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Identifying and treating colic in horses

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Colic is the veterinary term applied to abdominal pain in horses, and it is probably the most common sickness in horses. Colic has many types and is often caused by severe tightening of the equine’s digestive tract; obstruction or a twisted intestine creates a dangerous situation. It results in extreme pain for the horse, not to mention a dangerous health condition. Causes of equine colic include:
  • A common cause of colic is internal parasites. Strongyle larvae damage blood vessels in the intestines, which in turn decreases bloody supply to the affected area.  The damaged intestine leads to necrosis, decreased responsiveness and pain. Large numbers of roundworms have been shown to cause impaction or obstruction in the equine intestine.
  • Sudden changes in feed or moldy feed can lead to colic because of how it ferments in the gut. Improperly digested feed can also cause an obstruction which can become colic.
  • A diet of mostly concentrates without enough long stem roughage sometimes leads to colic.
  • Horses with bad eating habits, such as cribbing, have been shown to have increased tendencies for colic.
  • Not enough healthy fiber or boredom sometimes tempts a horse to nibble at scraps of hay and dirt. The dirt increases the risk of accumulation of sand in its bowel, and thus, the horse's risk for colic increases.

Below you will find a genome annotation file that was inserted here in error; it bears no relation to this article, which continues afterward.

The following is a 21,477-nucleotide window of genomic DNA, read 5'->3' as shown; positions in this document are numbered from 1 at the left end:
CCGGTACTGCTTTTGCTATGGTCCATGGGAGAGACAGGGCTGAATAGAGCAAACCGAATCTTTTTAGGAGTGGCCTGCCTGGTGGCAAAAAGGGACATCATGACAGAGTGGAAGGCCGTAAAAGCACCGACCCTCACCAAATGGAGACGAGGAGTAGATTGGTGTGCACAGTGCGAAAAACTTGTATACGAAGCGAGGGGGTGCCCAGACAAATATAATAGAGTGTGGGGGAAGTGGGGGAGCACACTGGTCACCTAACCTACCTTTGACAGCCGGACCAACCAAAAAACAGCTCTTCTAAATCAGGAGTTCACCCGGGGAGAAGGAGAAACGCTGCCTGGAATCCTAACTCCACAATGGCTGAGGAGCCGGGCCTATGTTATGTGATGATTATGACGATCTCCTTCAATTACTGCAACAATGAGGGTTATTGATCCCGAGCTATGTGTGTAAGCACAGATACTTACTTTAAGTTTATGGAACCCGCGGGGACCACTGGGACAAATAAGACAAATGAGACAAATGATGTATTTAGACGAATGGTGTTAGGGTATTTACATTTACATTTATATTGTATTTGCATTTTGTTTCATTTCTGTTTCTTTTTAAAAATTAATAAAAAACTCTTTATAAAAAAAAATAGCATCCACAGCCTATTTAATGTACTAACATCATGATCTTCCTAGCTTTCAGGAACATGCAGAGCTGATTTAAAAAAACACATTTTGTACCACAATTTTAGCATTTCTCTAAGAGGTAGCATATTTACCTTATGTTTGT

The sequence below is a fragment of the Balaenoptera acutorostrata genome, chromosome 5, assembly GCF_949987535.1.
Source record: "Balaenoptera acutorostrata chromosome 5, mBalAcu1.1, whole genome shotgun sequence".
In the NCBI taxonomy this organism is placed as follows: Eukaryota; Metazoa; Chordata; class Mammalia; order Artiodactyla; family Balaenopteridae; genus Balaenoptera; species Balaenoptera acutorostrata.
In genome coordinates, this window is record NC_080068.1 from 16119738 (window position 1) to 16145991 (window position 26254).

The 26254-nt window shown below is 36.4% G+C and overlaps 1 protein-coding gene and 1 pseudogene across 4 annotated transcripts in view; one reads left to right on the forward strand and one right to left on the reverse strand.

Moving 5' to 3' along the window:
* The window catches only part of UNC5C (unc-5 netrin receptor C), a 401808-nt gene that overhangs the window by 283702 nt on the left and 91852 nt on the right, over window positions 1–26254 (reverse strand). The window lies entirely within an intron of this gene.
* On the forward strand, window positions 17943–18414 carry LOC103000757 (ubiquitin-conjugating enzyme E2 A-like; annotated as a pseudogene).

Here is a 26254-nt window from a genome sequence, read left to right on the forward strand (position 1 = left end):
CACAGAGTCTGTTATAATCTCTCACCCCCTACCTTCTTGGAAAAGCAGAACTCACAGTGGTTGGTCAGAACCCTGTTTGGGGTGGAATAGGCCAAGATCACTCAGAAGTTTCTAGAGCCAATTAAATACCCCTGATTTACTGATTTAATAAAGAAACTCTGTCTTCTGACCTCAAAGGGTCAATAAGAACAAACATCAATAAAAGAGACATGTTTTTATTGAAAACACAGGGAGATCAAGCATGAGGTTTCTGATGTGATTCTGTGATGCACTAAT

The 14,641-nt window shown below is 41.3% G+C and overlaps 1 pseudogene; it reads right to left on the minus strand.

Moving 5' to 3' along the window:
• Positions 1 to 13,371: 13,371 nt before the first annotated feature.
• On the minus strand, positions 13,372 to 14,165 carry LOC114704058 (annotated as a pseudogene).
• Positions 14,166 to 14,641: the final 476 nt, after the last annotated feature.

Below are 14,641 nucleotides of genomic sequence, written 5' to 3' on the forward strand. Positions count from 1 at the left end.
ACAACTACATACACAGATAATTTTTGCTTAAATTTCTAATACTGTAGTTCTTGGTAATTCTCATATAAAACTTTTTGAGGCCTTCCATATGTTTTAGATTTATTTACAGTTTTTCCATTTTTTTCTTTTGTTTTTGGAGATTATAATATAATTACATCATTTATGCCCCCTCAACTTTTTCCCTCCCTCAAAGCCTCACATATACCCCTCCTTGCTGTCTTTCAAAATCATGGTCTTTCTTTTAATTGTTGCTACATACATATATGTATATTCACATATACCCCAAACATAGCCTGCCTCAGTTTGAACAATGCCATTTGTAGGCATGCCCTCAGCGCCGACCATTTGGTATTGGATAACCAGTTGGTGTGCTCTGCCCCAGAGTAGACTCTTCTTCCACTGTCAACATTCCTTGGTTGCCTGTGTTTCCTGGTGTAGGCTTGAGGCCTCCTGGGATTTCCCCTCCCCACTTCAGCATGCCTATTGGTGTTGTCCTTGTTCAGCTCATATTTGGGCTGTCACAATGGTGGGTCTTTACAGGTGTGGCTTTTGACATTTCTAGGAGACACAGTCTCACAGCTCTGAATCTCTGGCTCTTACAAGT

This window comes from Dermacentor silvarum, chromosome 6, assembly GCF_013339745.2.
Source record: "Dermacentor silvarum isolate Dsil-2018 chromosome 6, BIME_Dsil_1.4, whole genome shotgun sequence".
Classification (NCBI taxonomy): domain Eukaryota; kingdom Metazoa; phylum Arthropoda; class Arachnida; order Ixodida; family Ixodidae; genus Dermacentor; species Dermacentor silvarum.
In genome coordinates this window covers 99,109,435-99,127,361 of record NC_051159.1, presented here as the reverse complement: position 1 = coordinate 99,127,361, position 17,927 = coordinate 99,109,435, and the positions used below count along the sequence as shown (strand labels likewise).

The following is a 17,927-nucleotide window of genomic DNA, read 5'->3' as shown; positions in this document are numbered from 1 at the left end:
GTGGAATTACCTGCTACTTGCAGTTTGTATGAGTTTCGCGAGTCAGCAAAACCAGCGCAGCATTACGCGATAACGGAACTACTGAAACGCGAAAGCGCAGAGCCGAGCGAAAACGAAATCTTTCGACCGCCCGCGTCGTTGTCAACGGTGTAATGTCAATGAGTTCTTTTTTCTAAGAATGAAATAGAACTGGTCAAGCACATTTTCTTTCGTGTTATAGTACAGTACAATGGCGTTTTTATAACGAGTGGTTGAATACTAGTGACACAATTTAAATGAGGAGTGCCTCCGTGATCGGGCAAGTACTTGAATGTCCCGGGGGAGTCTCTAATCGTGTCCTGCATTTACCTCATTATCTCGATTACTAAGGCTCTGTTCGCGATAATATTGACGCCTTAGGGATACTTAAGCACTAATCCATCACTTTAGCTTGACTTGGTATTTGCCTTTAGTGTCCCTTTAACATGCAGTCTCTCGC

• Lack of water is a leading cause of colic and may even cause an impaction to occur.
Deworming programs can help decrease damage caused by parasites

The symptoms for any form of colic are obvious; the horse will show it is in discomfort and pain. It is not gradual either. You will notice strange behaviors immediately. The horse will begin to sweat more than usual, stomp at the ground, purse its lips, kick out, or bite its stomach region. They often stretch out hoping to relieve some of the intestinal discomfort.

Some methods for treating colic and its discomfort include the following:

  • Traditionally, a horse with colic is walked; walking helps relieve anxiety and also aids in the prevention of rolling and subsequent intestinal twisting. Walking may also help relieve the buildup of pressure in the intestines. If thirty minutes passes and symptoms are still present or worse yet, more severe, contact a veterinarian immediately.
  • Regular exercise assists the overall health and function of the digestive tract.
  • Deworming programs help decrease damage caused by parasites.
  • Feed your horse the recommended amount of psyllium such as EQUUS Psyllium Pellets and Equi-Aid Psyllium Pellets. Psyllium acts like a sponge that helps remove unwanted sand, toxins, and indigestible roughage which settle and collect in the digestive tract.
  • Treatment by a veterinarian can sometimes entail pain-relievers. Analgesics help relieve pain as the animal’s intestinal functions return to normal or until further treatment is administered.
  • The horse can be given laxatives to help move fecal matter through its digestive tract. Laxatives can sometimes be effective for reestablishing normal digestion function.
  • The final treatment option is surgery. Sometimes blockage in the horse’s digestive tract is too much to overcome for those without the proper veterinary background. Contact a veterinarian for more information if surgery is required and how invasive it will be.

Each case of colic is different. It is important you balance care, feeding and activity level for each of your horses. Always work in combination with your veterinarian to determine the best health plan for you horse.


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